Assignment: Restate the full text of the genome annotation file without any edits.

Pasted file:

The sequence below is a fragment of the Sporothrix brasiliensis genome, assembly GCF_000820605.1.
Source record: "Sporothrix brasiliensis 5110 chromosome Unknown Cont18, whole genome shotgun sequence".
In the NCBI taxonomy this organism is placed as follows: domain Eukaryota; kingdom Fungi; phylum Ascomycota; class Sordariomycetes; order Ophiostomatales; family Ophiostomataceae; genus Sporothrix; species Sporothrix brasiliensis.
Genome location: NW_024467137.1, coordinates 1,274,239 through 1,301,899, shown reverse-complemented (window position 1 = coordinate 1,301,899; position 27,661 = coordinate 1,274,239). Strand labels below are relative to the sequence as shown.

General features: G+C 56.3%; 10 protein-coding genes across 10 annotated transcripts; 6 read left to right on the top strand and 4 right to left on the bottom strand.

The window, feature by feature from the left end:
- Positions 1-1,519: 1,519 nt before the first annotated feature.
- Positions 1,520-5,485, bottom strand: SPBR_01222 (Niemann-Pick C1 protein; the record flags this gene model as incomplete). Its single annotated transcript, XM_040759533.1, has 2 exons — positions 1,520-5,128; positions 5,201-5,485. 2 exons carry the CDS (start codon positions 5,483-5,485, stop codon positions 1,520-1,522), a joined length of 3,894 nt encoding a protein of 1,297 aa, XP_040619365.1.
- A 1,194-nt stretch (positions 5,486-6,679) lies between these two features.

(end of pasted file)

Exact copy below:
The sequence below is a fragment of the Sporothrix brasiliensis genome, assembly GCF_000820605.1.
Source record: "Sporothrix brasiliensis 5110 chromosome Unknown Cont18, whole genome shotgun sequence".
In the NCBI taxonomy this organism is placed as follows: domain Eukaryota; kingdom Fungi; phylum Ascomycota; class Sordariomycetes; order Ophiostomatales; family Ophiostomataceae; genus Sporothrix; species Sporothrix brasiliensis.
Genome location: NW_024467137.1, coordinates 1,274,239 through 1,301,899, shown reverse-complemented (window position 1 = coordinate 1,301,899; position 27,661 = coordinate 1,274,239). Strand labels below are relative to the sequence as shown.

General features: G+C 56.3%; 10 protein-coding genes across 10 annotated transcripts; 6 read left to right on the top strand and 4 right to left on the bottom strand.

The window, feature by feature from the left end:
- Positions 1-1,519: 1,519 nt before the first annotated feature.
- Positions 1,520-5,485, bottom strand: SPBR_01222 (Niemann-Pick C1 protein; the record flags this gene model as incomplete). Its single annotated transcript, XM_040759533.1, has 2 exons — positions 1,520-5,128; positions 5,201-5,485. 2 exons carry the CDS (start codon positions 5,483-5,485, stop codon positions 1,520-1,522), a joined length of 3,894 nt encoding a protein of 1,297 aa, XP_040619365.1.
- A 1,194-nt stretch (positions 5,486-6,679) lies between these two features.